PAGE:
PSA Group CEO Carlos Tavares said the strength of recovery from the coronavirus pandemic will determine whether a planned combination with Fiat Chrysler Automobiles can move ahead under terms agreed to last year.
“At this stage it is premature to discuss this matter as long as we don’t see the magnitude of the rebound both on the FCA and the PSA sides,” Tavares said Tuesday in a Bloomberg Television interview. “By the end of this year, after the rebound, we’ll see what will be the potential cash position” of the combined company, which will be named Stellantis.
In the months ahead, FCA and PSA need to focus on getting through the health crisis and rebuilding their balance sheets, he said.
The comments indicate the terms of the planned merger aren’t set in stone and could be revisited. The pandemic has triggered a seismic shift in the outlook for the industry since the automotive mega-deal was agreed at the end of last year. A planned 5.5 billion-euro ($6.5 billion) special dividend to be paid out to FCA shareholders has emerged as a sore point for some PSA investors. The two companies also have different views on tapping government support.
Shares in PSA jumped as much as 5.6 percent on Tuesday after the automaker reported a profit during the first six months of the year, suggesting it has weathered the storm better than feared after lockdowns hammered vehicle sales in some of its biggest markets. The French company will rebound in the second half, the CEO said.
The maker of Peugeot, Citroen, Vauxhall and Opel vehicles stuck to its medium-term financial outlook, and Tavares said it had shunned any French state-backed loans or guarantees -- unlike cross-town rival Renault SA -- in order to “remain in control of our destiny.”
By contrast, FCA last month agreed to a 6.3 billion-euro credit facility backed by the Italian government, a financing package that will be used for the manufacturer’s operations in Italy. The company is scheduled to report earnings on Friday.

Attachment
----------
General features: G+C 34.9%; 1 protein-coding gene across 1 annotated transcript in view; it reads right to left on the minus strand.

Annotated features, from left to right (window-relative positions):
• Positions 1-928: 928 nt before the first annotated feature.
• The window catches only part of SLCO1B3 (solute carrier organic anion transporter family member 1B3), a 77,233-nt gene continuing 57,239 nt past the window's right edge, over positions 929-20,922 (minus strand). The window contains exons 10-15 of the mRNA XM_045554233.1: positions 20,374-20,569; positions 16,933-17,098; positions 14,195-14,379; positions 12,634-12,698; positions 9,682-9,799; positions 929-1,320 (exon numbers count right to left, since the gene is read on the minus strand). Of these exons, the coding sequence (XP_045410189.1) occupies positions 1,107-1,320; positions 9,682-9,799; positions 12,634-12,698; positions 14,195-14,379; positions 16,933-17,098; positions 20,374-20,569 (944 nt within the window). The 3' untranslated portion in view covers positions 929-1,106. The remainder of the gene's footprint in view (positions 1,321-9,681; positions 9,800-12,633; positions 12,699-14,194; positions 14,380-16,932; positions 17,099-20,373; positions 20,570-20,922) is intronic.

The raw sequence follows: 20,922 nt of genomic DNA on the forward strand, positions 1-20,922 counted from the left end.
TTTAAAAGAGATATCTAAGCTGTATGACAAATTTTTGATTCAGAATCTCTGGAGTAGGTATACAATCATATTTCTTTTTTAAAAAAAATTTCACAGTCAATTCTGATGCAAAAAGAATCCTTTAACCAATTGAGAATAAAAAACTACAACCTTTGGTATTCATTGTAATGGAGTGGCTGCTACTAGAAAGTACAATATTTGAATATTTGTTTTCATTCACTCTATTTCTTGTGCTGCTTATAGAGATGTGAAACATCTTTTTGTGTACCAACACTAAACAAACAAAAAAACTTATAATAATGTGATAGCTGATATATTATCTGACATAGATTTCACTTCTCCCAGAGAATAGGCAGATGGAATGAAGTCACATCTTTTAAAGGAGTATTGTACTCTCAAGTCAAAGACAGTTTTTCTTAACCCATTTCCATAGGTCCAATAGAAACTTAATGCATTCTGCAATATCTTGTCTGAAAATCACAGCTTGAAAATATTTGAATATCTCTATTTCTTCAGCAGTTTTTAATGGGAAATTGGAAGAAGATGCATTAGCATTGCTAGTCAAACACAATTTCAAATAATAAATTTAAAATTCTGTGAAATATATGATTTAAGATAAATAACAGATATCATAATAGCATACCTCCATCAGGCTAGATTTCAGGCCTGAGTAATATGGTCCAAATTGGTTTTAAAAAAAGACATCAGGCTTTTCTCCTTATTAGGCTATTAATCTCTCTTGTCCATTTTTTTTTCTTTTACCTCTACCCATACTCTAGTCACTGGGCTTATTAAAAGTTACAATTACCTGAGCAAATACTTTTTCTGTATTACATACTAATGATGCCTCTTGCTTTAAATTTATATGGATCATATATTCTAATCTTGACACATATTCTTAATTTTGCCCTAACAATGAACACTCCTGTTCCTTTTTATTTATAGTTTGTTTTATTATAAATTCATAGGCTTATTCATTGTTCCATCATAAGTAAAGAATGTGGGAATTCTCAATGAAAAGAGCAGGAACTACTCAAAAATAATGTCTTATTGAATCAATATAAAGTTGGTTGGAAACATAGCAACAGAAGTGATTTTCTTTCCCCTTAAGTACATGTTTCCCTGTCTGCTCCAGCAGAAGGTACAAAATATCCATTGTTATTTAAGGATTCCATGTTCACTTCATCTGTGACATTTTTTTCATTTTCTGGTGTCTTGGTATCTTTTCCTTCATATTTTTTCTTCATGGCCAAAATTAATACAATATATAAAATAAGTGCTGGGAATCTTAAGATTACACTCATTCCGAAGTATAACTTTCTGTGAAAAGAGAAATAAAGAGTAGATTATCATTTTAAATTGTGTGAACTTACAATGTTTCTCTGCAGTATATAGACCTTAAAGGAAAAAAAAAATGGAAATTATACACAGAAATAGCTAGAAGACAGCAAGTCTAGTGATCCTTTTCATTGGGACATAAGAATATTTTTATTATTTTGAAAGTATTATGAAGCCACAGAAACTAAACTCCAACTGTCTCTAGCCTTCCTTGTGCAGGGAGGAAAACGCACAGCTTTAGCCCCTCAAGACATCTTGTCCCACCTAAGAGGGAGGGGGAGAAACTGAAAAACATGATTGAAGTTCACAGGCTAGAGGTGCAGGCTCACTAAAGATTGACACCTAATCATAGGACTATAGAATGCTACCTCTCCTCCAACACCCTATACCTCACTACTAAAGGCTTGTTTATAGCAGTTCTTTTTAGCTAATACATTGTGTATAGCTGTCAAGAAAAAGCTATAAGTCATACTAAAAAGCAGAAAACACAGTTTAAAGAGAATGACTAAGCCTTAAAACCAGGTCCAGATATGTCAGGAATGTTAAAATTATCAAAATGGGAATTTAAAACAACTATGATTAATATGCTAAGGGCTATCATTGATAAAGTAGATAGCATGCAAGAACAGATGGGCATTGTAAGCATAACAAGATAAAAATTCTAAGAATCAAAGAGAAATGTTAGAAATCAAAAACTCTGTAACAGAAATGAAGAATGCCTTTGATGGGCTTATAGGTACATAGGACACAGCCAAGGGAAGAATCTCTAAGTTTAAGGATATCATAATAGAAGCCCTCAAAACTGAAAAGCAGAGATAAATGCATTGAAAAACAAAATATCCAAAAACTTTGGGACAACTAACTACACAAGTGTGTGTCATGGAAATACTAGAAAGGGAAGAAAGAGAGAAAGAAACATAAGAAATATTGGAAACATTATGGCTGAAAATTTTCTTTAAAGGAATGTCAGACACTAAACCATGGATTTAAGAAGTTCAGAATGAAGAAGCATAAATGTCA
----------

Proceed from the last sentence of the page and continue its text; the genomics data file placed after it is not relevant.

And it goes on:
Fiat Chrysler and PSA reached a deal last year to combine to create the world’s fourth-biggest carmaker. Fiat’s Agnelli family will be the biggest shareholder in the new company while Tavares will be CEO. He reiterated a target for closing the deal by the end of the first quarter next year and said discussions with the European Commission as part of an in-depth antitrust probe are progressing.
“We are in execution mode,” he said, adding that any changes to the terms of the deal would be decided by the boards.
Already, PSA and FCA scrapped a plan to each pay out 1.1 billion euros in dividends this year. Their deal also includes a plan for Fiat to distribute the special dividend while PSA would transfer to its own investors its 46 percent stake in supplier Faurecia, whose shares have dropped by about a fifth since the start of the year.
Yet the headwinds for the industry are formidable. The French manufacturer expects the European auto market to shrink by a quarter this year, with contractions of 10 percent in China as well as 30 percent in Latin America and Russia.